He described these voters as wage earners who don’t have college degrees and “have been absolutely hammered by the job market for 30 years” and thus “been kind of adrift” in the economy.
Beck said polling shows those voters went to the polls in high numbers in the midterm elections of 2010 and 2014, when Republicans took back the House and Senate. They didn’t turn out heavily, though, in 2008 and 2012, when the party’s presidential nominees, John McCain and Mitt Romney, lost to Obama.
Americans’ Views on Immigration
“There is a pretty strong and growing consensus that immigrants are of value to the United States, our economy, our society,” National Immigration Forum’s Noorani told The Daily Signal. “To say that as a country we need to limit legal immigration is a pretty defeatist way of looking at how we thrive and prosper.”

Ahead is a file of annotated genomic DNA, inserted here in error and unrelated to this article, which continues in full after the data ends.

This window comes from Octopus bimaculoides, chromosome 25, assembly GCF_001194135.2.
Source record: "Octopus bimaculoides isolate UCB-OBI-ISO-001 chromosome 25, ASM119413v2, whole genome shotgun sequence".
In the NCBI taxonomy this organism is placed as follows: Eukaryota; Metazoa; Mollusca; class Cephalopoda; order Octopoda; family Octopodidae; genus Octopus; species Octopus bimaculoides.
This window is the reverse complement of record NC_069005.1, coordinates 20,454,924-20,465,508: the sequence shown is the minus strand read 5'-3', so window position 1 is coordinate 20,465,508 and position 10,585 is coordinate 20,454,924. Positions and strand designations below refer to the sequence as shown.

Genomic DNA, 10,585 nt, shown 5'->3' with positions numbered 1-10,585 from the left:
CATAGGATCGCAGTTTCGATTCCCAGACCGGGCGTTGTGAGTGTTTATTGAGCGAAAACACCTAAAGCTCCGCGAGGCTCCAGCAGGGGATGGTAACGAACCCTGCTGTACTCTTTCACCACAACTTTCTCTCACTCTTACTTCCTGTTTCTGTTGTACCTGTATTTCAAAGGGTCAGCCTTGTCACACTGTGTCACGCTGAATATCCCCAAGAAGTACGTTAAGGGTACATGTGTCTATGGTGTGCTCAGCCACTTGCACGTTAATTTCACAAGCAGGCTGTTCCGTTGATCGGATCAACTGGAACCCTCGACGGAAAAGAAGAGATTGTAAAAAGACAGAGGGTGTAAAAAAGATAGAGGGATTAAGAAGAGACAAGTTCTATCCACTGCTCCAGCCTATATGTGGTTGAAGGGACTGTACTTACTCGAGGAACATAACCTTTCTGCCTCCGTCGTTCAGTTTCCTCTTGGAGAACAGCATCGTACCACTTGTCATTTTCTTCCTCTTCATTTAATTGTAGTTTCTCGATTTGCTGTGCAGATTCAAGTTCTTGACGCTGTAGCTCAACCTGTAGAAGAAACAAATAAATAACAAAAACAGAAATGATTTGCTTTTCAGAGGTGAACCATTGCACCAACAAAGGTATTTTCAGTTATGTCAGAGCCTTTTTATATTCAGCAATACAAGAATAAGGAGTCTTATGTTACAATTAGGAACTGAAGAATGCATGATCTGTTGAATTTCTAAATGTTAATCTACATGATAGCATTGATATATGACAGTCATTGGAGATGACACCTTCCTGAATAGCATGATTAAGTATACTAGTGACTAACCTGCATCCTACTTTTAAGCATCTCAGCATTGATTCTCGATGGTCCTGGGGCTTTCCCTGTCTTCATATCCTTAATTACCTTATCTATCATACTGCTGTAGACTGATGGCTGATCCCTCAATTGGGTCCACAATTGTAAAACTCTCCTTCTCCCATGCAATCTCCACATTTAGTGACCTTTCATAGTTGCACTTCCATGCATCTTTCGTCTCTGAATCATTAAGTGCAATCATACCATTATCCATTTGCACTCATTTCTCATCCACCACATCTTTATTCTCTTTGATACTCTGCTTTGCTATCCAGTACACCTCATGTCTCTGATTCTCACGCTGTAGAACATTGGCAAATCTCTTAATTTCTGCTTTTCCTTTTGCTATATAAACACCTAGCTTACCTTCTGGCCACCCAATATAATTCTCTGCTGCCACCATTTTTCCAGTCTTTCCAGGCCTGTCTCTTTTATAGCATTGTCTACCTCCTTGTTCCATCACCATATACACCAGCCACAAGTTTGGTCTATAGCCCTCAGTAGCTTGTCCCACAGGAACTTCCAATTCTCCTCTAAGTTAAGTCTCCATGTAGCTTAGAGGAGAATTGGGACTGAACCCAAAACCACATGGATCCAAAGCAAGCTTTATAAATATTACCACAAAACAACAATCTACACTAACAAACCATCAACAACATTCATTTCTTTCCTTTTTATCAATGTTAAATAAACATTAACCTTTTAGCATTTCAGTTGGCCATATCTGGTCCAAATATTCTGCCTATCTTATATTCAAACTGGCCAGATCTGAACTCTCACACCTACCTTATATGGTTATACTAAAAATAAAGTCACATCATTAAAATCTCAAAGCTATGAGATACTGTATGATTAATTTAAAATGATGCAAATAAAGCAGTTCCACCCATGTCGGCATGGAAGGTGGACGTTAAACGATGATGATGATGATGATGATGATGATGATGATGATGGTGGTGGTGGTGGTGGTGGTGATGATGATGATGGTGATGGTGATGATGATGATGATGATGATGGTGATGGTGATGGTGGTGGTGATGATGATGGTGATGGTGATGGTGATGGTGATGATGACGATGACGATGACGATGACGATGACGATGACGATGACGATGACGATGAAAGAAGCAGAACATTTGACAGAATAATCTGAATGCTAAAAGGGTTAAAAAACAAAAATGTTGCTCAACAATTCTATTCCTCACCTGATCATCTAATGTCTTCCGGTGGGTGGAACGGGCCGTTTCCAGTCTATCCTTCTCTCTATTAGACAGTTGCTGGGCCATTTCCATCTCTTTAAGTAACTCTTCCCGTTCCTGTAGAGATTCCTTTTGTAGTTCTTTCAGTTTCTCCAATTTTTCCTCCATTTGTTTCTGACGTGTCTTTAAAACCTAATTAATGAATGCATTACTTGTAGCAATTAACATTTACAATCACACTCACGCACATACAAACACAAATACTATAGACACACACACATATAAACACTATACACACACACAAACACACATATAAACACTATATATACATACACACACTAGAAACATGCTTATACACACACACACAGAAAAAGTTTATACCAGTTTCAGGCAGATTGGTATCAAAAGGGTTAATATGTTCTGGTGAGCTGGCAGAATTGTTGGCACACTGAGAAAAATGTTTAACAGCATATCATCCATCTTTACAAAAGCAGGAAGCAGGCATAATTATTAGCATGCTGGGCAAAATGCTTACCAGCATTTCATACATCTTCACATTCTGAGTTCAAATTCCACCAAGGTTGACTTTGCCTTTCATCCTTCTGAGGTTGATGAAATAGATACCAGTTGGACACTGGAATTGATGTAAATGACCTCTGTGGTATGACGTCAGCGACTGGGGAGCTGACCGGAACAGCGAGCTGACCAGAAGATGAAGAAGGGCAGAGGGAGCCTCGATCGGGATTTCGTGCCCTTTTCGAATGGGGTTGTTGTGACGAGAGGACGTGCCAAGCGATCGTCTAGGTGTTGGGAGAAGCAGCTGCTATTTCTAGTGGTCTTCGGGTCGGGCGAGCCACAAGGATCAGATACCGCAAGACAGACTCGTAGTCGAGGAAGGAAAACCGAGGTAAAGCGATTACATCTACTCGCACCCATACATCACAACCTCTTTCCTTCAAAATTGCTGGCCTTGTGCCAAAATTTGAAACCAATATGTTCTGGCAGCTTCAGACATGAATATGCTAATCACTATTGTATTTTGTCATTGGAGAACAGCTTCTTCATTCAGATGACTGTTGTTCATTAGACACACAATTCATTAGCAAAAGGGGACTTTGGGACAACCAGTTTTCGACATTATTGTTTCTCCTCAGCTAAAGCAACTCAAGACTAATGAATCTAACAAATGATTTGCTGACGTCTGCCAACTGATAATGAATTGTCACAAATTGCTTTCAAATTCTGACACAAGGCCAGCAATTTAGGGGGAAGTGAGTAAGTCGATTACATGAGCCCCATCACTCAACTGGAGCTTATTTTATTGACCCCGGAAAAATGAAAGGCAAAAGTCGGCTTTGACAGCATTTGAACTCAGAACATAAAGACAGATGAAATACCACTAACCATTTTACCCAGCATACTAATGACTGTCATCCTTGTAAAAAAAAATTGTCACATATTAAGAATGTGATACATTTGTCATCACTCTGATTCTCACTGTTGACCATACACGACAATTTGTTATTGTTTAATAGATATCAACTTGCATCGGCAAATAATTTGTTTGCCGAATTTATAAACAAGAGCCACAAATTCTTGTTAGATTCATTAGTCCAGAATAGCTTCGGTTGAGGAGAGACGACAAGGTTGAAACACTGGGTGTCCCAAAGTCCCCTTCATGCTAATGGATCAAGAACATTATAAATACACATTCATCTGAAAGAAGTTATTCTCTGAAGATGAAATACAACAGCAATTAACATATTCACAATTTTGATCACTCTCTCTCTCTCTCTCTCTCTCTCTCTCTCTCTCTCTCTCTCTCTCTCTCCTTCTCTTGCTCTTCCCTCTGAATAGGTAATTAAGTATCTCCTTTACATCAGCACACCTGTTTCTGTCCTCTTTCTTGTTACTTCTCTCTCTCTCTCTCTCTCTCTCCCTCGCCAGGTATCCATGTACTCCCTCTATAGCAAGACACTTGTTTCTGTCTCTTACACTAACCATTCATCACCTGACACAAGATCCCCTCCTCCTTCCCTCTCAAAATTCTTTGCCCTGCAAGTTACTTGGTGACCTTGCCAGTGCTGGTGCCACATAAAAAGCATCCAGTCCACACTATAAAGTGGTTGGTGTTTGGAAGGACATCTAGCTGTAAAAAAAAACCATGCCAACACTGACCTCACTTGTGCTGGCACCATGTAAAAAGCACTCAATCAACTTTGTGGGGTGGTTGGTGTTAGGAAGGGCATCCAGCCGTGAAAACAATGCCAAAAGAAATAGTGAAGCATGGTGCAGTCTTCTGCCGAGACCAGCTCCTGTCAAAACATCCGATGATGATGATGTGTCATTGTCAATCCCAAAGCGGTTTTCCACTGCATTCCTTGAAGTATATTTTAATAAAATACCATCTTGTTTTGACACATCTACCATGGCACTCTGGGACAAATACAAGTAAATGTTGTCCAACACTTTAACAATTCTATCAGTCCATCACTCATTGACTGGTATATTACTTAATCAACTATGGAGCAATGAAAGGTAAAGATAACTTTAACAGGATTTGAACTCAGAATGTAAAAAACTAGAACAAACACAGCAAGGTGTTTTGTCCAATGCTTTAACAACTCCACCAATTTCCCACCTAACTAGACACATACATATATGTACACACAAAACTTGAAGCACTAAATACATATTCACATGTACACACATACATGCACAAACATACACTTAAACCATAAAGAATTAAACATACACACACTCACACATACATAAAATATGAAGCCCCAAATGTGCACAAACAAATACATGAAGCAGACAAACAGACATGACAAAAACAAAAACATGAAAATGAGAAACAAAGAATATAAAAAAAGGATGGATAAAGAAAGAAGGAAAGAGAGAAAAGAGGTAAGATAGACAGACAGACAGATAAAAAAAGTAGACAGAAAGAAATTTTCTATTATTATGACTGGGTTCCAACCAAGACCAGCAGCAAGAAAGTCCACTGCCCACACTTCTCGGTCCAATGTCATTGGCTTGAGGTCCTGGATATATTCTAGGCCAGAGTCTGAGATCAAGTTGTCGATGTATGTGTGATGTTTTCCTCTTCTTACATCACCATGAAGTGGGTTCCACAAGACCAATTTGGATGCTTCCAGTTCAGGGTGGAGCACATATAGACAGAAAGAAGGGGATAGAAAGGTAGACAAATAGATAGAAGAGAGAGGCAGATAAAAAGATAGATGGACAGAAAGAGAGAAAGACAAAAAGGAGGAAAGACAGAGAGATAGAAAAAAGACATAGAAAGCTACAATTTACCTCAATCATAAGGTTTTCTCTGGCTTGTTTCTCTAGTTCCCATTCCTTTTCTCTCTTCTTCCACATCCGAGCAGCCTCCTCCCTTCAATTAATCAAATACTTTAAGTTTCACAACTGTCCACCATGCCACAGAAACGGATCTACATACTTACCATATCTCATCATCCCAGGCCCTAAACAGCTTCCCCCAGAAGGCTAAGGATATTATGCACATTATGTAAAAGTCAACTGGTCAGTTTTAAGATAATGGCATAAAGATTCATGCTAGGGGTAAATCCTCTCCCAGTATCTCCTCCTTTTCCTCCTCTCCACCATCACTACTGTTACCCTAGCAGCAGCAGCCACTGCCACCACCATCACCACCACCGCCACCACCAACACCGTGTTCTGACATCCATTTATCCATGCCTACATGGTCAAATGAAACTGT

Political observers, as well as Walker himself, cite the influence of Sen. Jeff Sessions, R-Ala., in the governor’s shift to a tougher line on both the illegal and legal aspects of immigration. Sessions, chairman of the Judiciary Committee’s immigration subcommittee, has been a critic of amnesty and a proponent of new limits on legal immigration.
Asked about the extent of the pair’s conferring on related questions, spokesmen for both men declined to say. Strong stressed that Walker—who is not a formal candidate for president—spoke with “a cross section of business leaders, academics, immigration attorneys, think tank leaders, and state and federal elected officials.”